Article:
The FHA does not apply a maximum down payment which means your down payment could be 20%, 50% or whatever amount you want as long as you meet the minimum down payment requirement. The FHA mortgage program requires you to make a down payment of at least 3.5% of the property purchase price if your credit score is 580 and above. You can qualify for an FHA loan with a credit score as low as 500 but you are required to make a down payment of at least 10%.
Review our FHA Mortgage Guide
Your down payment can come from personal funds, such as your bank account, a gift, an employer assistance program or a down payment assistance program. You cannot use a loan for your down payment funds unless it is a qualified subordinated second mortgage. Both down payment assistance grants and qualified subordinated second loans are typically provided by HUD-approved state and local housing departments or commissions.
Review How Down Payment Assistance Programs Work
You can also use funds from your retirement account to pay for your down payment but this is more complicated so we recommend that you consult a tax advisor before you withdraw any funds.
When you apply for an FHA loan, the lender verifies the source of the funds used for your down payment. If you are using money from a bank account it is recommended that the funds are deposited in your account, which is also called “seasoned”, for at least three months before you apply.
Most people who apply for an FHA mortgage have limited funds for a down payment or a lower credit score. If you can make a larger down payment you may want to consider a conventional mortgage so you can avoid paying the upfront and ongoing mortgage insurance premium (MIP) required by an FHA mortgage.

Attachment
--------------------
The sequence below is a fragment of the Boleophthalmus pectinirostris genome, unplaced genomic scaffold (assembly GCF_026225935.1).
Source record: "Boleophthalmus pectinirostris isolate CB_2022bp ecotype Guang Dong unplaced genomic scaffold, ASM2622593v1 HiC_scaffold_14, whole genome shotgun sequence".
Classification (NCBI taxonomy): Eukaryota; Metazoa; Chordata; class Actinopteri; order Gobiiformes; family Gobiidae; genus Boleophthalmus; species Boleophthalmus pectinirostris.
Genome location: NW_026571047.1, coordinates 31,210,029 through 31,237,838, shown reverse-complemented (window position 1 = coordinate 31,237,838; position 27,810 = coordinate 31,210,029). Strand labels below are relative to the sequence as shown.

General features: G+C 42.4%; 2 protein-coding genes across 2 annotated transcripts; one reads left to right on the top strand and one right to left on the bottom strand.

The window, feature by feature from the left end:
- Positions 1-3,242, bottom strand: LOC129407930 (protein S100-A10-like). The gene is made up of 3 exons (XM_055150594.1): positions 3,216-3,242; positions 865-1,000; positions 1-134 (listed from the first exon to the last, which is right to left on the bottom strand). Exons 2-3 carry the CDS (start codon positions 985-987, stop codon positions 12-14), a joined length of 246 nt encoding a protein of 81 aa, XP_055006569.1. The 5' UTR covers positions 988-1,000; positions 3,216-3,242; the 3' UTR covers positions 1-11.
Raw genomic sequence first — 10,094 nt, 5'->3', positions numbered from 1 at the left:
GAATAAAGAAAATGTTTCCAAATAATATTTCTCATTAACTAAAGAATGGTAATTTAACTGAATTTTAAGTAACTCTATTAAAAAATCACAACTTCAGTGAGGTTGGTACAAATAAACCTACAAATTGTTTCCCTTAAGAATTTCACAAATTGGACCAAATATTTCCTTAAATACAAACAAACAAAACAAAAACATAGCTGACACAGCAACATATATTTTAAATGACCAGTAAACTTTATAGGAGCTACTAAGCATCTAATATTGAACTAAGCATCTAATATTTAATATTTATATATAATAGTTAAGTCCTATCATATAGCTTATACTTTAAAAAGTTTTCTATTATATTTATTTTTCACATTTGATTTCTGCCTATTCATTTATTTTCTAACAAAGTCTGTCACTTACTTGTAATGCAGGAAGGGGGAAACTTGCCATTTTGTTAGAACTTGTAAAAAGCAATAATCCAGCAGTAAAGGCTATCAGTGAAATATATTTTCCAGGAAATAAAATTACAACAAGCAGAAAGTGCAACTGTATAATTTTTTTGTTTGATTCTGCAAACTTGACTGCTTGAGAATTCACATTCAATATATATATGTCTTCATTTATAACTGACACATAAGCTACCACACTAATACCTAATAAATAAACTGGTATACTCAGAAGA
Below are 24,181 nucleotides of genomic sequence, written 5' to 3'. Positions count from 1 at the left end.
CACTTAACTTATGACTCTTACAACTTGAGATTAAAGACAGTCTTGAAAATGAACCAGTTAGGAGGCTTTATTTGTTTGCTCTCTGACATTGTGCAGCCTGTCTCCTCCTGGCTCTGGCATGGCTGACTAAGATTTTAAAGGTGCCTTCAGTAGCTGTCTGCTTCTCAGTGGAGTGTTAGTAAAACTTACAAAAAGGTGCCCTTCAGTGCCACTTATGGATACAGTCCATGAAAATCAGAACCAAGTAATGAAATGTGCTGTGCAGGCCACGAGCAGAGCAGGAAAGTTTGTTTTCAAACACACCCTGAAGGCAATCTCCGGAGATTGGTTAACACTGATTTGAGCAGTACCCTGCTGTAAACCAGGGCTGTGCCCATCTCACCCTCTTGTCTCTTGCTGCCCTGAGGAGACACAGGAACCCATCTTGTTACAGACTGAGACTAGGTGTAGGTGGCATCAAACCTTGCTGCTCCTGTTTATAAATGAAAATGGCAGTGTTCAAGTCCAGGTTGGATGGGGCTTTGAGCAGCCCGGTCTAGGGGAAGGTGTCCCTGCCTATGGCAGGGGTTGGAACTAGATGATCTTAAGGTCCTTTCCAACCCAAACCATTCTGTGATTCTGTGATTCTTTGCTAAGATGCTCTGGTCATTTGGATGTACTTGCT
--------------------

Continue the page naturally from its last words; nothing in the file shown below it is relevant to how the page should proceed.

The upfront FHA MIP is usually 1.75% of your mortgage amount and the ongoing monthly MIP ranges from .45% to 1.05% of your loan amount, depending on your mortgage length and loan-to-value (LTV) ratio, which is your loan amount divided by the fair market value of your property. The higher your loan amount and LTV ratio, the higher the upfront and ongoing FHA MIP fees.
FHA mortgage rates tend to be lower than conventional mortgage rates but the lower rate may not fully offset the monthly MIP fee. Additionally, the upfront MIP cost can run thousands of dollars which is a significant extra closing cost you may not have budgeted for.
Additionally, FHA MIP is non-cancellable which means you cannot request to have it removed. If your LTV ratio when your loan closes is greater than 90%, you are required to pay the MIP for your entire mortgage term. If your LTV ratio is less than or equal to 90% at closing, you are required to pay FHA MIP for eleven years.
FHA MIP are extra costs that you may not be required to pay with a different mortgage program, if you can afford a large enough down payment. For example, you are not required to pay private mortgage insurance (PMI) for a conventional mortgage as long as your LTV ratio is 80% or less, which means you make a down payment of at least 20%.
This is why applicants who can make a higher down payment (at least 5%) usually choose a conventional mortgage, unless they have a lower credit score.
The table below compares loan terms conventional and FHA mortgages. As you can see, FHA mortgage rates are lower than conventional loan rates but the FHA closing costs are significantly higher because they include the upfront MIP fee. We recommend that you compare quotes from multiple lenders to find the loan program that is right for you. Shopping multiple lenders is also the best way to save money on your mortgage.
FHA MIP: https://www.hud.gov/sites/documents/15-01MLATCH.PDF